FIG. 9(B) is a side elevation view illustrating the elongation limit of travel of the user's hand during therapy of the associated PIP and DIP joints with MCP joint inhibited;

FIG. 10(A) is a perspective view illustrating the placement of one of the accessories of the finger-engaging bracket used during therapy of the MCP joint;

FIG. 10(B) is a perspective view illustrating the arrangement, orientation and interrelationship of the continuous passive motion (CPM) device of the present invention and the user's hand for the performance of flexion and extension of the user's MCP joints;

FIG. 11 illustrates the arrangement of the splint assembly oriented to obtain an overall desired angle of flexion and extension for the wrist of the user occurring during therapy;

FIG. 12 is a perspective view illustrating the placement of one of the accessories of the finger-engaging bracket used for the therapy of all (MCP, DIP, and PIP) finger joints;

FIGS. 13(A) and (B) illustrate in top plan views the adjustment of the finger-engaging drive bar used during the therapy of the MCP, DIP and PIP joints;

FIG. 14 is a perspective view illustrating the arrangement, orientation and interrelationship of the continuous passive motion (CPM) device of the present invention and user's hand for the performance of flexion and extension of the user's fingers respectively simulating the closing and opening of the fist of the user;

FIG. 15 is a perspective view illustrating the interconnection between the CPM device of the present invention and a processor programmed to provide the desired signals to control the speed, torque and rotation of the CPM device;

FIG. 16 is a right-side view of the CPM device of the present invention in the fully-extended position;

FIG. 17 illustrates the fully-flexed position of the CPM device of the present invention occurring during the therapy of the MCP, DIP and PIP joints of the user's hand;

FIG. 18 is a top view of the CPM device of the present invention;

FIG. 19 is a view of the CPM device illustrated in its exposed condition so as to more clearly show its internal components;

FIG. 20 illustrates a well-known epicycloid curve which corresponds to the desired anatomical path along which the present invention causes the fingers to be pushed into flexion and pulled into extension;

FIGS. 21(A) and (B) illustrate the perpendicular force that is applied by the practice of the present invention to the fingers of the user receiving recuperative therapy; and

FIGS. 22(A), (B) and (C) illustrate the interrelationship between the first, second and third link mechanisms of the present invention and the epicycloidal path along which the fingers of the user are moved during recuperative therapy.

DETAILED DESCRIPTION OF THE PREFERRED EMBODIMENTS

Certain terminology is used in the following description for convenience only and is not limiting. For example, the words "right," "left," "lower," and "upper" designate directions in the drawings to which the reference is made. The words "above" and "below" refer to relative positions in the drawings to which reference is made. The words "inwardly" and "outwardly" refer to direction toward and away from the geometric center of the continuous passive motion (CPM) device of the present invention or designated parts thereof. The terminology will thus include the words above specifically mentioned, derivatives thereof, and words of similar import.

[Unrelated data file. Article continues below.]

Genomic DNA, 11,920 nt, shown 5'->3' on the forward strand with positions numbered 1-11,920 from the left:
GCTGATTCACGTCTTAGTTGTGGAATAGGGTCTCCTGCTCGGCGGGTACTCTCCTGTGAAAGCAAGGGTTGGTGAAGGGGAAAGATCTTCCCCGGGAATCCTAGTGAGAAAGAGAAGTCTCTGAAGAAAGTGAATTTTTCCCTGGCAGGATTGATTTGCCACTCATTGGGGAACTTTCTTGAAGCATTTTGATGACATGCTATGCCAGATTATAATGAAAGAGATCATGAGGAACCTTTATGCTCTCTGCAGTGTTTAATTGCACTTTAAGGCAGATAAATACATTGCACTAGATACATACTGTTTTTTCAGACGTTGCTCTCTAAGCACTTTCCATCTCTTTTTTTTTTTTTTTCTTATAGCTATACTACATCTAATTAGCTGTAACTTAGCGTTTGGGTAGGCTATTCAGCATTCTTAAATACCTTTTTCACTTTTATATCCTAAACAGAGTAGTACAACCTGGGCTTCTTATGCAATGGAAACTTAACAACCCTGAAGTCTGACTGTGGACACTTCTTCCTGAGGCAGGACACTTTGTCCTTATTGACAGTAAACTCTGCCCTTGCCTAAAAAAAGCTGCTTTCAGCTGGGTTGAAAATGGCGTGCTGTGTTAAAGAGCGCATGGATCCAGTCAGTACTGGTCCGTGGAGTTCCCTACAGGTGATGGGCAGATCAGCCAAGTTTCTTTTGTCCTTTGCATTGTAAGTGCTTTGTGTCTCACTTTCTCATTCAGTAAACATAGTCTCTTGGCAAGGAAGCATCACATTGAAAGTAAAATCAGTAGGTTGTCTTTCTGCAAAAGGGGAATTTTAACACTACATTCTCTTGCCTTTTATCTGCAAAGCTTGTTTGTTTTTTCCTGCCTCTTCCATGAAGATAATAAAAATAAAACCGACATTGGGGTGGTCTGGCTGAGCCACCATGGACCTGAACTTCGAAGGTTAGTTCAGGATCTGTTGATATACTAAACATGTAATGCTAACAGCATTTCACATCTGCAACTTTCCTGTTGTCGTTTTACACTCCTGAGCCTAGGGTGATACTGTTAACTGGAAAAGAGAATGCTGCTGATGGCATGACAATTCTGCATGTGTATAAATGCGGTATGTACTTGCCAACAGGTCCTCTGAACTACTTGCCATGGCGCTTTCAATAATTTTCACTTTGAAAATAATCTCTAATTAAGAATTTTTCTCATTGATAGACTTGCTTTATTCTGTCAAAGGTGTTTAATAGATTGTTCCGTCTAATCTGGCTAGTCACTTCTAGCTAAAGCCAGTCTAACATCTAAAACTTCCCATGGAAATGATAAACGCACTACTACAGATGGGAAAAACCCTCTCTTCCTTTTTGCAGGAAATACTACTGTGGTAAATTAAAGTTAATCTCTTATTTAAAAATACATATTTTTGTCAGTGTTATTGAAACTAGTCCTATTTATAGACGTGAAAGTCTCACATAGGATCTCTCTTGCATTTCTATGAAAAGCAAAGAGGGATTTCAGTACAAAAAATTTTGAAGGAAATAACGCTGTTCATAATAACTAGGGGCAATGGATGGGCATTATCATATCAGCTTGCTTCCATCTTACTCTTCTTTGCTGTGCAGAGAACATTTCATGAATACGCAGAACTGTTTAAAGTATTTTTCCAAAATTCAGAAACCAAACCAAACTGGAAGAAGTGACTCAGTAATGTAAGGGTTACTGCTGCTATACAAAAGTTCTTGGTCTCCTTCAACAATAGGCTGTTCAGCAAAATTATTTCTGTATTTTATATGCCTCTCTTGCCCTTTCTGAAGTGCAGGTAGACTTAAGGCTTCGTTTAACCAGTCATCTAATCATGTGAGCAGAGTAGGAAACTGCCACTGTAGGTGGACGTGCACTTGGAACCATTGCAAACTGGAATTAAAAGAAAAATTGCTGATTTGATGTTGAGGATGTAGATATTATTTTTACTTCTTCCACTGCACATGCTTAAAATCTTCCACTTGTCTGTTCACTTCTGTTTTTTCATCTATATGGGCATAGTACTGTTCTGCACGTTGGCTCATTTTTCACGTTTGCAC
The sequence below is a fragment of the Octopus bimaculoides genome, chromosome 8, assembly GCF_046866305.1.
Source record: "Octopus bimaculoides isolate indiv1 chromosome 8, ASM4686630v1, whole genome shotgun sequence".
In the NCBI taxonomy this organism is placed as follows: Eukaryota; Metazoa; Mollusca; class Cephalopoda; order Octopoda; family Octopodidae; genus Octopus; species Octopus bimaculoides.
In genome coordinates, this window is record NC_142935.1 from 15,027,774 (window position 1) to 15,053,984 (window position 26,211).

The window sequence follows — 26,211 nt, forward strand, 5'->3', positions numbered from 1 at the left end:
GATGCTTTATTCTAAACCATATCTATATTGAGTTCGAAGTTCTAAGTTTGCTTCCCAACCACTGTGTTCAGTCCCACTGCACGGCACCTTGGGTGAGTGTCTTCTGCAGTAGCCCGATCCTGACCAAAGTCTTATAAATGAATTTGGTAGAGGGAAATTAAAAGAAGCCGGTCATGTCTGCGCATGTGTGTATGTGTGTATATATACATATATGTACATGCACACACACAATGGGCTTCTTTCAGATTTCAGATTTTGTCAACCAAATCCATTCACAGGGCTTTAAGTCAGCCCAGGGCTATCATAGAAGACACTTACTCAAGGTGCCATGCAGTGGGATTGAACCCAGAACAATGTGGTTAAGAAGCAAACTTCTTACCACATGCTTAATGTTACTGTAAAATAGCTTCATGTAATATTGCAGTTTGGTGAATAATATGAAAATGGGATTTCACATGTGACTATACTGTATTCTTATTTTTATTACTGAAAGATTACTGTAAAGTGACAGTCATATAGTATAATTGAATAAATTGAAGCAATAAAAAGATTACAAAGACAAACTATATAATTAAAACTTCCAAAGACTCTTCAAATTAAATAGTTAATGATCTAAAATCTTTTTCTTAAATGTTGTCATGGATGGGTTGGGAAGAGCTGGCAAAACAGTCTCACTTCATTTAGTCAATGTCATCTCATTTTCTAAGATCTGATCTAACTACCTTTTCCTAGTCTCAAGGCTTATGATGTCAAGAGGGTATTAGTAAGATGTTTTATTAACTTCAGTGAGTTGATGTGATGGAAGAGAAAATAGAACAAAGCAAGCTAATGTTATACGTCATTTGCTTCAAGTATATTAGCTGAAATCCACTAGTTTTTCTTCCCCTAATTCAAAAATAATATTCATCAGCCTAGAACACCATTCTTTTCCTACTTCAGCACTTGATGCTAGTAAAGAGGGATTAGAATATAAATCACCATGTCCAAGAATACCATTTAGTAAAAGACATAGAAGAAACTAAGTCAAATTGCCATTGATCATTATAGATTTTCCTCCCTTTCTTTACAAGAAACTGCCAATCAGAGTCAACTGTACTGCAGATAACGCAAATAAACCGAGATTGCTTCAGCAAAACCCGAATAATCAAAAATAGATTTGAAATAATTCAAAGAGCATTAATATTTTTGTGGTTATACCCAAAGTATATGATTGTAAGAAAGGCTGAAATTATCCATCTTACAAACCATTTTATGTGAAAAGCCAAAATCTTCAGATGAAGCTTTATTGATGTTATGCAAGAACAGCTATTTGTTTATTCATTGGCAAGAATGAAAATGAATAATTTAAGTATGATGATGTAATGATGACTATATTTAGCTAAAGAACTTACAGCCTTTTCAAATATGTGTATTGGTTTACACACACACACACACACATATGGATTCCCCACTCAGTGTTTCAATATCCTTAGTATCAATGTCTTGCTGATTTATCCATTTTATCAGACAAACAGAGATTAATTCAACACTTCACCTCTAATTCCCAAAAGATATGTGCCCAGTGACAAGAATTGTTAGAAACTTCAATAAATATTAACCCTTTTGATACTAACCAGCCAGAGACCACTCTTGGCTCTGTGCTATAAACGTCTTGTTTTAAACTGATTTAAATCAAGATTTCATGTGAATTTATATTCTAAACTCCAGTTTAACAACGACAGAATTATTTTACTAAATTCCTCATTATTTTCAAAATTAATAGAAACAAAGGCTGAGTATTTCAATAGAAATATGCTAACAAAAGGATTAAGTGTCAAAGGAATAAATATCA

Furthermore, the CPM device of the present invention is referred to herein as providing controlled continuous passive motion of one or more of the fingers or digits of a patient's or user's hand. A human hand is made up of three types of bones which are carpals, metacarpals and phalanges, with the carpals forming the wrist which is connected to the forearm of the user. A patient's hand further comprises metacarpophalangeal (MCP), proximal phalanges (PIP), and distal phalanges (DIP) joints each of which have a desired, nominal, anatomical-angular range of motion. The CPM device causes the fingers of the user to be pushed into flexion and pulled into extension during recuperative therapy substantially approximating anatomical motion of the joints.

Referring now to the drawings in detail, wherein like numerals indicate like elements throughout, there is shown in FIGS. 1-22 a hand drive orthosis (HDO) unit or CPM drive device 100, a splint assembly 10 and associated accessories used during recuperative therapy all related to the practice of the present invention. The CPM device is especially suited to provide therapy for the human hand by mobilizing the joints of the fingers in an anatomically correct composite motion, and produces no joint expansion or compression and minimum irritation of the tissues of the user's hand. The CPM device is capable of producing only MCP joint motion or composite motion of all, MCP, DIP and PIP, finger joints. The preferred anatomical range of the MCP joint motion is 0°-90° , and the preferred anatomical range of the composite motion is 0°-260° which is the same range as occurring when one naturally forms a closed fist.

The splint assembly along with the associated accessories is primarily illustrated in FIGS. 1-15, whereas the CPM device is primarily illustrated in FIGS. 16-22. The CPM device is used in cooperation with either the splint assembly or with a combination of various accessories so as to provide an overall device herein termed "therapeutic passive motion device." The splint assembly may have several options of usage including immobilization of either or both the right and left wrists. Further, the accessories shown in FIGS. 4, 5, 8, 9, 10, 12, 13 and 14 provide for several options of usage including therapy for the MCP joint (FIG. 8), the DIP and PIP joints with MCP joint immobilized (FIGS. 9 and 10) and the MCP, DIP and PIP joints (FIGS. 12-14). The various therapy provided by the present invention is described with reference first to FIG. 1.